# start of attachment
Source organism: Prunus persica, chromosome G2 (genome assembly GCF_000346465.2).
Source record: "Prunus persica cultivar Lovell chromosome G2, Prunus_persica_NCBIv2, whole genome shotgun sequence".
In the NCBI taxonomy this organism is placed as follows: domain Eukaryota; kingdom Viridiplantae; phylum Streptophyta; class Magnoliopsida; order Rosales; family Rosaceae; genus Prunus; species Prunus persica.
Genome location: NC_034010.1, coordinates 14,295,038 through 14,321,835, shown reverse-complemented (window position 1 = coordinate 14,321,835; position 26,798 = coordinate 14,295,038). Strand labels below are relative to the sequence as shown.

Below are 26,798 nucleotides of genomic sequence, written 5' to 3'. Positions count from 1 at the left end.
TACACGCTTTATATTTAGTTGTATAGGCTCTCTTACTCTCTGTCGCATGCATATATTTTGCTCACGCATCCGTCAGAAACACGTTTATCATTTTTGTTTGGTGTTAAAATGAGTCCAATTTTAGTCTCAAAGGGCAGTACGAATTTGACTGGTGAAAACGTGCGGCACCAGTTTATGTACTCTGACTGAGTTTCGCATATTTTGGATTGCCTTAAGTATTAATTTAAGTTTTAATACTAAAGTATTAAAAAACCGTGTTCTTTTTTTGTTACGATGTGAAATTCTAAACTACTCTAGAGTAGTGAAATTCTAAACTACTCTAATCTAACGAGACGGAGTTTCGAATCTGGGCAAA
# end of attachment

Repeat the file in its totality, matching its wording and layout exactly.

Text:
Source organism: Prunus persica, chromosome G2 (genome assembly GCF_000346465.2).
Source record: "Prunus persica cultivar Lovell chromosome G2, Prunus_persica_NCBIv2, whole genome shotgun sequence".
In the NCBI taxonomy this organism is placed as follows: domain Eukaryota; kingdom Viridiplantae; phylum Streptophyta; class Magnoliopsida; order Rosales; family Rosaceae; genus Prunus; species Prunus persica.
Genome location: NC_034010.1, coordinates 14,295,038 through 14,321,835, shown reverse-complemented (window position 1 = coordinate 14,321,835; position 26,798 = coordinate 14,295,038). Strand labels below are relative to the sequence as shown.

Below are 26,798 nucleotides of genomic sequence, written 5' to 3'. Positions count from 1 at the left end.
TACACGCTTTATATTTAGTTGTATAGGCTCTCTTACTCTCTGTCGCATGCATATATTTTGCTCACGCATCCGTCAGAAACACGTTTATCATTTTTGTTTGGTGTTAAAATGAGTCCAATTTTAGTCTCAAAGGGCAGTACGAATTTGACTGGTGAAAACGTGCGGCACCAGTTTATGTACTCTGACTGAGTTTCGCATATTTTGGATTGCCTTAAGTATTAATTTAAGTTTTAATACTAAAGTATTAAAAAACCGTGTTCTTTTTTTGTTACGATGTGAAATTCTAAACTACTCTAGAGTAGTGAAATTCTAAACTACTCTAATCTAACGAGACGGAGTTTCGAATCTGGGCAAA